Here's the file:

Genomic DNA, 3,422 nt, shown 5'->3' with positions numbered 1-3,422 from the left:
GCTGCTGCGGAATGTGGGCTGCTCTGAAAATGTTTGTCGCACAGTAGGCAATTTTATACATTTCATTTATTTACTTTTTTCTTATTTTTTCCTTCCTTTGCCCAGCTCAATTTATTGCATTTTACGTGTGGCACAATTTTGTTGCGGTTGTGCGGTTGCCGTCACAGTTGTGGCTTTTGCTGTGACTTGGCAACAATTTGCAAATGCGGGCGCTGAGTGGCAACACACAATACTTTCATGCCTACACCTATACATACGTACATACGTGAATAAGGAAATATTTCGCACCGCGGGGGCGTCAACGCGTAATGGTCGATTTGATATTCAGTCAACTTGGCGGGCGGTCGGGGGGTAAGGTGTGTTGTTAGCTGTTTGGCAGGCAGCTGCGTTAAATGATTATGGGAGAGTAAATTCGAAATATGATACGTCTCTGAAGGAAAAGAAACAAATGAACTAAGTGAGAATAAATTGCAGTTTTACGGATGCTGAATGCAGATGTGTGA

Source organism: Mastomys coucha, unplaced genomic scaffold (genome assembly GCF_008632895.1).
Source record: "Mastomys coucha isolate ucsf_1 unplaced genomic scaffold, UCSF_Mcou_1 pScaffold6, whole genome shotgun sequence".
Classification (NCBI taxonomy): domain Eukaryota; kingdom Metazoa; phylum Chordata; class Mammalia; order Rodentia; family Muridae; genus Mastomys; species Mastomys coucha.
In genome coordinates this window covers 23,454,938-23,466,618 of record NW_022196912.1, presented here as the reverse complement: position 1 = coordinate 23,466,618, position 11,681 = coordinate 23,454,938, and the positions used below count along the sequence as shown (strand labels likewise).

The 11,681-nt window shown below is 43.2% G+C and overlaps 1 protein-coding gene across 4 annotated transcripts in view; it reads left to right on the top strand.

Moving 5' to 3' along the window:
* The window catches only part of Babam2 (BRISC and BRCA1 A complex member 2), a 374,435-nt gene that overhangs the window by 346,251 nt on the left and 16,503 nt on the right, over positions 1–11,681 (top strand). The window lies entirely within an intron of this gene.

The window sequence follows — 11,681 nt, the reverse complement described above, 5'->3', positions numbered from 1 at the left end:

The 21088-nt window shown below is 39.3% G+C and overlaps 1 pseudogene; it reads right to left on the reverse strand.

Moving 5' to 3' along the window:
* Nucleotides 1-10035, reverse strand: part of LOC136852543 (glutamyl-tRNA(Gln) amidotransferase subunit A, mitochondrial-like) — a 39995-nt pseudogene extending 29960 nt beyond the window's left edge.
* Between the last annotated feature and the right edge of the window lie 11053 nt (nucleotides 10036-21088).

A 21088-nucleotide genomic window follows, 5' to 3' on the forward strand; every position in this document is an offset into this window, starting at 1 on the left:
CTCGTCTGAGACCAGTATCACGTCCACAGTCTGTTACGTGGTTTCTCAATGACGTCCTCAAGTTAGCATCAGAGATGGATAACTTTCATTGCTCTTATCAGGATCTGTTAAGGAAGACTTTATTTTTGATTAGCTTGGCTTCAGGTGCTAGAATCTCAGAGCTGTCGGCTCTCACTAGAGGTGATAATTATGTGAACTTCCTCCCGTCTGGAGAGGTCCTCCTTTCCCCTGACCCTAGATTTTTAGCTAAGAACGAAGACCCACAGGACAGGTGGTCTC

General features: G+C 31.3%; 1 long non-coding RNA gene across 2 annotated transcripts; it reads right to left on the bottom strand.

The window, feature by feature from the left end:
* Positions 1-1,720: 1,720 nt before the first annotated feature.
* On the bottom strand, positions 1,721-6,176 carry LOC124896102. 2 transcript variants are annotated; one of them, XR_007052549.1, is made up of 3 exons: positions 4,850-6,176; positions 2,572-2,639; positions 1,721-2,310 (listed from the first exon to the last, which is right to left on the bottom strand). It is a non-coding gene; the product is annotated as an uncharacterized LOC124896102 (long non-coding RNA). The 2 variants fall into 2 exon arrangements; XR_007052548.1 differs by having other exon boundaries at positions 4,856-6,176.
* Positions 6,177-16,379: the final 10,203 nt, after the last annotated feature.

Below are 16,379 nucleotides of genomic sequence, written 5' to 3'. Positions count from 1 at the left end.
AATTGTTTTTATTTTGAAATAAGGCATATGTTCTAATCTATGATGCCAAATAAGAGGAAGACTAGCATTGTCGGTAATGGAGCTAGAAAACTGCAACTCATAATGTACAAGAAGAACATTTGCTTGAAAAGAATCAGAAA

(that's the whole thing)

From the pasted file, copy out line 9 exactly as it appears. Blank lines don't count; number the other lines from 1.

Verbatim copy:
* The window catches only part of Babam2 (BRISC and BRCA1 A complex member 2), a 374,435-nt gene that overhangs the window by 346,251 nt on the left and 16,503 nt on the right, over positions 1–11,681 (top strand). The window lies entirely within an intron of this gene.